We must celebrate the tradition of dissent that continues to flourish at the Supreme Court. A dissent is not only an “appeal to a future intelligence”, but a sign of what is possible: if one judge can be convinced today, then tomorrow, perhaps two, or three, or even four might be.
“A dissent in the court of last resort,” wrote Justice HR Khanna, quoting the great American Judge, Charles Evan Hughes, “is an appeal to the brooding spirit of the law, to the intelligence of a future day when a later decision may possibly correct the error into which the dissenting judge believes the court to have been betrayed.” But this was no ordinary time, and Justice Khanna’s dissent no ordinary dissent. In 1976, at the peak of Indira Gandhi’s Emergency, four Judges of the Supreme Court had just held that even the right to life was stood suspended during a state of Emergency. The lone dissenting voice in the notorious Habeas Corpus Case was Justice Khanna’s. It cost him the Chief Justice-ship of India, and the rest of his judicial career.
Three months ago, a nine-judge bench of the Supreme Court held that privacy is a fundamental right under the Indian Constitution, and in doing so, also held that Habeas Corpus had been wrongly decided, and that Justice Khanna had been correct. Forty-one years later, the intelligence of a future day had finally prevailed.
In his concurring opinion in the Privacy Judgment, Justice Rohinton Nariman spoke of the “three great dissents” in Indian constitutional history. Apart from Justice Khanna’s dissent in Habeas Corpus, there was Chief Justice Subba Rao’s dissent in Kharak Singh vs State of UP (1962), holding against five of his brother judges that the Constitution guaranteed a fundamental right to privacy, and that police surveillance regulations were entirely unconstitutional. The third was Justice Fazl Ali’s dissent in AK Gopalan vs State of Madras (1950), one of the earliest judgments of the Supreme Court. The Gopalan majority had held Article 21 of the Constitution, which stipulated that “no person shall be deprived of his life or personal liberty except according to procedure established by law”, provided only a narrow protection against lawless infractions of bodily integrity and personal freedom by the State. Not so, said Justice Fazl Ali, arguing instead that the phrase “procedure established by law” required that deprivations of life or personal liberty must conform to standards that were themselves just, fair, and reasonable.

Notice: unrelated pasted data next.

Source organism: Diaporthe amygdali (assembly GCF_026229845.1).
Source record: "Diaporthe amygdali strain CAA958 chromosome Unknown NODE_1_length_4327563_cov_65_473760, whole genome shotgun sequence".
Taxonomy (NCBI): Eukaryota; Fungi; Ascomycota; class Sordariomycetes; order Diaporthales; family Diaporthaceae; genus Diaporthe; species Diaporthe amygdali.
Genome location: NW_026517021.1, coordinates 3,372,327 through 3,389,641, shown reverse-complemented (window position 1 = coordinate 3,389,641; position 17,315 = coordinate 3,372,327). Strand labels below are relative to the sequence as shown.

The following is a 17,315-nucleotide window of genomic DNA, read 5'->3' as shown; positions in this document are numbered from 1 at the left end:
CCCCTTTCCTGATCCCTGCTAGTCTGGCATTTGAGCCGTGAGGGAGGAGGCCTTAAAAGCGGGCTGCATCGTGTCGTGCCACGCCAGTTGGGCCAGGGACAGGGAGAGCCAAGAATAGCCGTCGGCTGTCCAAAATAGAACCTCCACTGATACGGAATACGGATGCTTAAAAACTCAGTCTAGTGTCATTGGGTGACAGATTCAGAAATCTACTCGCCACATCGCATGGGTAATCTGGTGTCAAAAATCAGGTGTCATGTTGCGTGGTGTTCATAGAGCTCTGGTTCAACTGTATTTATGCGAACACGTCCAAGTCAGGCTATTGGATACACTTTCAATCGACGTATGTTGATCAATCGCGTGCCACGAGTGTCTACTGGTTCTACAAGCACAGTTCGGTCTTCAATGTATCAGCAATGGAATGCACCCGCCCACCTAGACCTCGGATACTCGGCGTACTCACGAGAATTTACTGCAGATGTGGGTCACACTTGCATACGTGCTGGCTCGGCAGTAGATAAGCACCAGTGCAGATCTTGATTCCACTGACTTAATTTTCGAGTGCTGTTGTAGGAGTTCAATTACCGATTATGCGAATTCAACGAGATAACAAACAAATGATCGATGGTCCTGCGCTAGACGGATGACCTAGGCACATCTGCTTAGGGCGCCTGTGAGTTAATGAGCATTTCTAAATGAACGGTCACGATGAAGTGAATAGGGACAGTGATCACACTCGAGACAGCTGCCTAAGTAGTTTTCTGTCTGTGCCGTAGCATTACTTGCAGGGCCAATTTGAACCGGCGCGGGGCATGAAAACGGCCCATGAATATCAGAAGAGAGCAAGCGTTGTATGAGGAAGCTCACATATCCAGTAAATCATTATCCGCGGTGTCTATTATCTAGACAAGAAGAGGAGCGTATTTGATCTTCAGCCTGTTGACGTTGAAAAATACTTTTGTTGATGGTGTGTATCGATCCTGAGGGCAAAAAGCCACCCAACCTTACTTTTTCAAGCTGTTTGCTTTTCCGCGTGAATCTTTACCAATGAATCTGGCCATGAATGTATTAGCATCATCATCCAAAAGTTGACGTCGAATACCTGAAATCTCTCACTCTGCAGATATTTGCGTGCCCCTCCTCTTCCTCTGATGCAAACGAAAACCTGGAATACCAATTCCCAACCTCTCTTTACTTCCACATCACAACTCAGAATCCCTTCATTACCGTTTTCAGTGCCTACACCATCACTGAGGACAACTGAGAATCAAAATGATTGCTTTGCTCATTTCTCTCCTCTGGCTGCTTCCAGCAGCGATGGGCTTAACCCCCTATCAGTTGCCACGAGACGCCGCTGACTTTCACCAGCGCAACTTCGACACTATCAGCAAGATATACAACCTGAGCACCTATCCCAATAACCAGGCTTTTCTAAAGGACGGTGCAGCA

Justice Fazl Ali’s dissent in AK Gopalan became law two decades later in the bank nationalisation case, while Justice Subba Rao’s dissent in Kharak Singh had to wait 55 years. Perhaps unsurprisingly, each of the “three great dissents” were on vital questions of civil rights. The majority judges ruled to preserve, entrench, and even expand State power against the individual, while the dissenting opinions sought to constrain what the State could do to the individual and to her freedom. To the judges who wrote those dissents, it must have been a lonely enterprise, disagreeing with their colleagues on the bench; and it must have carried more than a hint of futility, to write for an imagined future audience which might never exist. None of the three judges lived to see their dissents resurrected, accepted, and even celebrated.
But that is exactly why we must celebrate the tradition of dissent that matured and continues to flourish in the Supreme Court. While the majority opinion lays down the law, a dissent allows us to imagine an alternative future. A dissent is not only an “appeal to a future intelligence”, but a sign of what is possible: if one judge can be convinced today, then tomorrow, perhaps two, or three, or even four might be. And, in cases such as Habeas Corpus, AK Gopalan, and Kharak Singh, a dissent is a crucial reaffirmation of fundamental rights and constitutional values at the moment when the Supreme Court, the guardian of the Constitution, appears to have abandoned them.
And that is why, perhaps, even those dissents that are not resurrected nonetheless remain etched in memory, often more strikingly than the majority opinions. Chief Justice Sinha’s dissent in the Dawoodi Bohra Case (1962), a passionate defence of the individual’s right not to be arbitrarily excommunicated from his community, is still a tour de force, drawing together the Constitutional prohibition of untouchability and ideas of cultural pluralism. Justice Lakshmanan’s dissent in Acharya Avadhuta (2004), allowing the Ananda Margi sect to perform the tandav dance, is perhaps the best defence in our constitutional history of the right of individuals and communities to determine for themselves what their religion means to them, and demands of them. And so it goes.
In Jewish cultural history, there is a tradition of prophets who appear in times of desperate need, and warn their people that they are walking on a wrong path, one that will only end in ruin and devastation. Our constitutional history has had its own share of prophets, who have expressed themselves eloquently and powerfully through their dissenting opinions. The dissenting tradition, is perhaps, the most important tradition that we have, indispensable to keeping the Constitution alive, and a thing of flesh, blood, and dreams.
Gautam Bhatia is an advocate in the Supreme Court